Allen, in need Of the paperwork for the a case,and has been looking for him. Barrington delivers the riles, hoping that his boss won’t notice that the last two letters are not complete. After Barrington returns to his desk, knowing full and well he will have missed his deadline because he will not be able to complete copying the contract on time, he begins dreaming of spending the night pub crawling, then suddenly interrupted by a very upset Mr..
Allen who yells at him in about the missing letters screams “do you think me an utter fool? ” when Barrington gives him a pertinent response, Mr.. Allen demands an apology which embarrasses Barrington and makes him more miserable. Oater on, Barrington hopes to get the company cashier alone so he can borrow money against his wages, but there’s no hope and the only way he can get money for his carouse is to pawn his watch, tort which he gets six shillings.Order now
He meets his buddies Davys Byrne, O’ Halogen and payday Leonard and falsely tells them that he was able to trick his boss, They buy rounds of drinks and Higgins comes in and adds glorious embellishments to Apparition’s run-in with Allen. After numerous drinks, they take off for the Scotch House where they meet young Weathers, an acrobat and an artist. They intention to drink and after this bar closes they continue on to Mulligan’s, where a woman catches Affirmation’s eye then rebuffs him.
Then he becomes surly and starts bemoaning his sorry, impoverished life. He thinks of how he has spent his money on drinks and how young Weathers drinks more than he buys. The night continues in typical drunken raucousness and arm wrestling until Barrington, angry now, accuses Weathers of cheating when he is defeated Affirmation’s anger continues to mount on his way home: “a very sullen man stood on the corner of O’Connell Bridge,” and once again he regrets pawning his watch, especially nice (he thinks) he isn’t even drunk .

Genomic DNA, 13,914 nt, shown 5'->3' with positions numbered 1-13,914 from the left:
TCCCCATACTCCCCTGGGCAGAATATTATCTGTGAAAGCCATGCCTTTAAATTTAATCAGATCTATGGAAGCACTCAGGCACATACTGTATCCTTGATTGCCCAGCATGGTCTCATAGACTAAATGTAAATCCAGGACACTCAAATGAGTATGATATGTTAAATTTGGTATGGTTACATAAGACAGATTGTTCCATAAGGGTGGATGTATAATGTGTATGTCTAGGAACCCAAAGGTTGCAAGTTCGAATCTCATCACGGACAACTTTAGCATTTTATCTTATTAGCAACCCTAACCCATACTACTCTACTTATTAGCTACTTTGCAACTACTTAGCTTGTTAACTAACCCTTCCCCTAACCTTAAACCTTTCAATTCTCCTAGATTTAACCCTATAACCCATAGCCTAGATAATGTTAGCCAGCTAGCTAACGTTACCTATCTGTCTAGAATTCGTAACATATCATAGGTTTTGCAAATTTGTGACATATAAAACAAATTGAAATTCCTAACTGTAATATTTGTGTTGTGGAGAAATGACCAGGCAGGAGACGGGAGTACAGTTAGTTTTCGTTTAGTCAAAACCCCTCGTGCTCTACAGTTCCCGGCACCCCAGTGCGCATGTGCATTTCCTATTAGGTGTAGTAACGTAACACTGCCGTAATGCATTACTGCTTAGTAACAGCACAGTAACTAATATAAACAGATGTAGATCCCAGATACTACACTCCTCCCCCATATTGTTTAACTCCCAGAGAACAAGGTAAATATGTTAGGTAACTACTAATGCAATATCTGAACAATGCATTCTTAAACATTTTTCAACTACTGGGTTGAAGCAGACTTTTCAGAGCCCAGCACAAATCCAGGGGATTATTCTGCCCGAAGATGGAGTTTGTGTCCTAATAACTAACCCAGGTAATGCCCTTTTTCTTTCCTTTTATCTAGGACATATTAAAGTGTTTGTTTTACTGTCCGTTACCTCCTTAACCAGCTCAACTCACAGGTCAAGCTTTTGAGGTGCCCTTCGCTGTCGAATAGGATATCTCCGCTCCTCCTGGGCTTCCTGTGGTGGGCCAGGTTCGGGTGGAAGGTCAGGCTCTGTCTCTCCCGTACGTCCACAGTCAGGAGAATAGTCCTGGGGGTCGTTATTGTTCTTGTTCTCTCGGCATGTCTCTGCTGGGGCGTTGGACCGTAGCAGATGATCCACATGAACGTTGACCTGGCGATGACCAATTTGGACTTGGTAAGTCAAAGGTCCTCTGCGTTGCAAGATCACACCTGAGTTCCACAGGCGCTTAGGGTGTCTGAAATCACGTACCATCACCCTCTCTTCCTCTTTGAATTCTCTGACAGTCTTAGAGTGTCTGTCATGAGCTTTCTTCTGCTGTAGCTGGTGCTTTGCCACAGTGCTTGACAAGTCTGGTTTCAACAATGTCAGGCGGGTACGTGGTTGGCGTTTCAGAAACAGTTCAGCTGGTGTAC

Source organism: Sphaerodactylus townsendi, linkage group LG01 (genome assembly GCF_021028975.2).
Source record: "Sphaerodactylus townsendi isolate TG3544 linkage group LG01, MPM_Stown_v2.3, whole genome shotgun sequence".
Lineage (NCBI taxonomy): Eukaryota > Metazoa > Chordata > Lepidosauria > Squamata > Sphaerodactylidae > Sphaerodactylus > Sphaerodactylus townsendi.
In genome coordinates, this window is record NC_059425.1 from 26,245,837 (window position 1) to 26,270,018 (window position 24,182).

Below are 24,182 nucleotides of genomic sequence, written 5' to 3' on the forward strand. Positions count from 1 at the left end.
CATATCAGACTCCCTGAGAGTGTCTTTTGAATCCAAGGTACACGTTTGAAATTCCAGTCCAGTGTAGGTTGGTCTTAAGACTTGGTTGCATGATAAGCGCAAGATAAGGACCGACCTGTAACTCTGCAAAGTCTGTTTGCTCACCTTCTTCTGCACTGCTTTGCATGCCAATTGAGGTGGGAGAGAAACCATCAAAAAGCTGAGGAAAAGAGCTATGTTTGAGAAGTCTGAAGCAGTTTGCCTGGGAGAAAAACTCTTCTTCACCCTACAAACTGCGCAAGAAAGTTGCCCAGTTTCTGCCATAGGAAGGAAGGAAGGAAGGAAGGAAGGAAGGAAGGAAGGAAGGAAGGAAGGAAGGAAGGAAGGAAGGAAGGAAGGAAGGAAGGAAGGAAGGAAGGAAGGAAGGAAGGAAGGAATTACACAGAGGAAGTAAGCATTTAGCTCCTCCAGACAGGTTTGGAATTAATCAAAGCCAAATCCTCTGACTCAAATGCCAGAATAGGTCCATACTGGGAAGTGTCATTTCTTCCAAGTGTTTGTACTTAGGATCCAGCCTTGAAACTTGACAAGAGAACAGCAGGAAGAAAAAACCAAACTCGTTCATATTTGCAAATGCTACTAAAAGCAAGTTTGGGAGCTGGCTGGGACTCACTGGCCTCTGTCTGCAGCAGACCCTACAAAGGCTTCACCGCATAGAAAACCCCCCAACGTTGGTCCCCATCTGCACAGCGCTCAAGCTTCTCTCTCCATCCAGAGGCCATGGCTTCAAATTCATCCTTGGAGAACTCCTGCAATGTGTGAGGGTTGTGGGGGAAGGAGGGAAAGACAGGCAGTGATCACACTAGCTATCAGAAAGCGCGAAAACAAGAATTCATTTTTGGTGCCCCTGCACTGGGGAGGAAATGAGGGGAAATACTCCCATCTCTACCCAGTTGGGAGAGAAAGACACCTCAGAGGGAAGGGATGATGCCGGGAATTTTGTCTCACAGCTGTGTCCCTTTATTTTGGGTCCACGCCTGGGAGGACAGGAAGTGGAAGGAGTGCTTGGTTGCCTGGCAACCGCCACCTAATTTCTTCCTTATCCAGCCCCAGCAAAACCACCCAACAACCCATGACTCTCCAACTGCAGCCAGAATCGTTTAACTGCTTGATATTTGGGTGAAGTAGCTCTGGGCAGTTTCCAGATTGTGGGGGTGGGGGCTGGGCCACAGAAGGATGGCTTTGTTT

His reputation as a mighty man has been lost to young Weathers: “he had lost his reputation as a strong man, having been defeated twice by a mere boy” and his “heart swelled with fury”. When he enters his home he finds a cold dinner. Tom, one of his five children, tells him his wife is at church and Barrington orders the boy to heat his dinner. Little Tom obeys but Barrington notices the fire has gone out, chases the boy and beats him brutally with a stick despite the child’s pleading cries tort mercy: “Don’t beat me, Pa!
I’ll say a Hail Mary for you pa. If you don’t beat me” The clearest example fifths theme is in “Counterparts,” where the main character, Barrington, can think to nothing other than how to get drunk. He jeopardizes his career and spends all his money on alcohol, briefly feeling like an important man while telling stories to his friends in the bar. However, the effects of heavy drinking catch up with him later in the evening, when he is out of money but is not drunk enough to forget his problems. He goes home and takes his disappointment by beating.